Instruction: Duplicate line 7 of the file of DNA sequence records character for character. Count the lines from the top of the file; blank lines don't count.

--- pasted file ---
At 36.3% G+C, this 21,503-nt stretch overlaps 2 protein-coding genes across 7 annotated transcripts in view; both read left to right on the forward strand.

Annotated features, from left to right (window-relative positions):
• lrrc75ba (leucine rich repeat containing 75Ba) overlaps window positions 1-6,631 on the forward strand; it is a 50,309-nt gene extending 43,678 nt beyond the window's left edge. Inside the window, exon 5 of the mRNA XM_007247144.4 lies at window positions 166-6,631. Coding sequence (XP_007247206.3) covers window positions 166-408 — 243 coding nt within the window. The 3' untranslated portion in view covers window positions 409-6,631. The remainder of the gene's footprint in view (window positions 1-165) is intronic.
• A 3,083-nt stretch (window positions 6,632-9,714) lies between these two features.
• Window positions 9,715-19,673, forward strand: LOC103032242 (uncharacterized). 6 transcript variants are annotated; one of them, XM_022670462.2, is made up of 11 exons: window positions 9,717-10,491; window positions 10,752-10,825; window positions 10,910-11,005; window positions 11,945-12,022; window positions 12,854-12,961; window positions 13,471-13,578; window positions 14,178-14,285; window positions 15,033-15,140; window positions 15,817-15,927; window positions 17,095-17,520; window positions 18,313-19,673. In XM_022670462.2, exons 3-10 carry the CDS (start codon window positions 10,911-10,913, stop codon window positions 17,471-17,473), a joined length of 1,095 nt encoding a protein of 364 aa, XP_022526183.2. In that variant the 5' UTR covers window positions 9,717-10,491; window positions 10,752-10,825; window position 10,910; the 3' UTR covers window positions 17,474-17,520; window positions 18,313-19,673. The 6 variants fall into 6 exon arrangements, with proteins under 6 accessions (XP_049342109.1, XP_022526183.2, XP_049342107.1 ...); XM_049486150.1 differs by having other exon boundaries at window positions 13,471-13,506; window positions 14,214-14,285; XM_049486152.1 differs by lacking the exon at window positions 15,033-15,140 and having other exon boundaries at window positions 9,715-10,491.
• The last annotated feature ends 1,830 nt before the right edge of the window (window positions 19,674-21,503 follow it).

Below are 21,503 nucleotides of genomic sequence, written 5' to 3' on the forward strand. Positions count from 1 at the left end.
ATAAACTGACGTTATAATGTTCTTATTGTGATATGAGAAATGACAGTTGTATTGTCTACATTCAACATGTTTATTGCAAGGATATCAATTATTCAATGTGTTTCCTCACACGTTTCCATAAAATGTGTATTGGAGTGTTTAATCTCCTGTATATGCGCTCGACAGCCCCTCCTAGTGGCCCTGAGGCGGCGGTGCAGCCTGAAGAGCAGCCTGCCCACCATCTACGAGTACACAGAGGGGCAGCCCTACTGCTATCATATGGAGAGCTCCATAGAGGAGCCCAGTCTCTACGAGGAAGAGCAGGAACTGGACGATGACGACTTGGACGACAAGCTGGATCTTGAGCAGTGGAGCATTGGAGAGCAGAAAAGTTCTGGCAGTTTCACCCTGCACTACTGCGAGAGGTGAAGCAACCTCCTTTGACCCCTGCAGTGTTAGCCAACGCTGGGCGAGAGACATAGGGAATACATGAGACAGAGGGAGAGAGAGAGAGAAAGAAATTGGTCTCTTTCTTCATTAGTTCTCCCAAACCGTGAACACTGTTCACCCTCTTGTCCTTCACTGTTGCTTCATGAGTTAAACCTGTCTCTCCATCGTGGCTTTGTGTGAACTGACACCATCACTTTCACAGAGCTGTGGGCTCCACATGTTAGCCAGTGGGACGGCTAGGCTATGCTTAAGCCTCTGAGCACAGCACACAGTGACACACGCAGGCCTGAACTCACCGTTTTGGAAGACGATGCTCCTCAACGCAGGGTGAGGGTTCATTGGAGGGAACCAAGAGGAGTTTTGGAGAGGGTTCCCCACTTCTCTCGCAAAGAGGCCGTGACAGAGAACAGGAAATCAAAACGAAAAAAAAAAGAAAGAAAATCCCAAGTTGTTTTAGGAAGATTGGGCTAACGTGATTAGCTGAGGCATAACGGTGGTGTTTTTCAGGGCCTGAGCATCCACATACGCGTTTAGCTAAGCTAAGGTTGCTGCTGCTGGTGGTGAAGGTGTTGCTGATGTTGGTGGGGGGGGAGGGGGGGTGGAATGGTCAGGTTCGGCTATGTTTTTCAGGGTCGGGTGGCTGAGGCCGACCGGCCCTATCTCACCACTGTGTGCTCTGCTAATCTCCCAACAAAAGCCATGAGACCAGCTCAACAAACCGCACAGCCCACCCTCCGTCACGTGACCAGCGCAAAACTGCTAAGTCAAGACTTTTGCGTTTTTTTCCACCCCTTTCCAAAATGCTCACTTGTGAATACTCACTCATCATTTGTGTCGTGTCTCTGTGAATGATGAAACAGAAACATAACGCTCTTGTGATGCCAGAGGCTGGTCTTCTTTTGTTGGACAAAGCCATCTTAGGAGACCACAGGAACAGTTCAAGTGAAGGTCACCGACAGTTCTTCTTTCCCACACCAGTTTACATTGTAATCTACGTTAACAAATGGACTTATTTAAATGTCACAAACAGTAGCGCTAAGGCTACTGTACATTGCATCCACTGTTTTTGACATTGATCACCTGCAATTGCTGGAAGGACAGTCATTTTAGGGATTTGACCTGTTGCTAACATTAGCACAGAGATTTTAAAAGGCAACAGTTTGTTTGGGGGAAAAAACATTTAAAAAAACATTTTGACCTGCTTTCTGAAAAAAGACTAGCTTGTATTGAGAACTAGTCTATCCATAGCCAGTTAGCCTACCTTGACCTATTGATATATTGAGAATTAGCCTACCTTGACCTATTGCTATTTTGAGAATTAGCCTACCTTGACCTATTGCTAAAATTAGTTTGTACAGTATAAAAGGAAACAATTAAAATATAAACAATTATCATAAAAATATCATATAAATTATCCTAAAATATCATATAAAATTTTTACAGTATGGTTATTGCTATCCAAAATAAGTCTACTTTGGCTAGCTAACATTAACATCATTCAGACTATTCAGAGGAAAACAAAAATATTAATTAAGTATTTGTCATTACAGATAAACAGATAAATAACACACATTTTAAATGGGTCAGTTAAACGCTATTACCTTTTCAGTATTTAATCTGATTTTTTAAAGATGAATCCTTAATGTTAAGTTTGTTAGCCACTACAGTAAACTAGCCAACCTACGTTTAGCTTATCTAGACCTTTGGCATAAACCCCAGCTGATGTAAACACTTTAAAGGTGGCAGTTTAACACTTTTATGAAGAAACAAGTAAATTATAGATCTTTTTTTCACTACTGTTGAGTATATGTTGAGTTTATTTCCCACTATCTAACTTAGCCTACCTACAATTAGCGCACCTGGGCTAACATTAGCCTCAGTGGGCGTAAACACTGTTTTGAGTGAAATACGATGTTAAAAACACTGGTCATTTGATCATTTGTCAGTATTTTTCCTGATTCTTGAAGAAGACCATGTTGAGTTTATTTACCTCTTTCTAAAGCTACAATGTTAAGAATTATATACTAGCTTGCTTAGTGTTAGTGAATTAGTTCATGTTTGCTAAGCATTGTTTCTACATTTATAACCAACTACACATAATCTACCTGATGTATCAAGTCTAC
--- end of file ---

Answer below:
Below are 21,503 nucleotides of genomic sequence, written 5' to 3' on the forward strand. Positions count from 1 at the left end.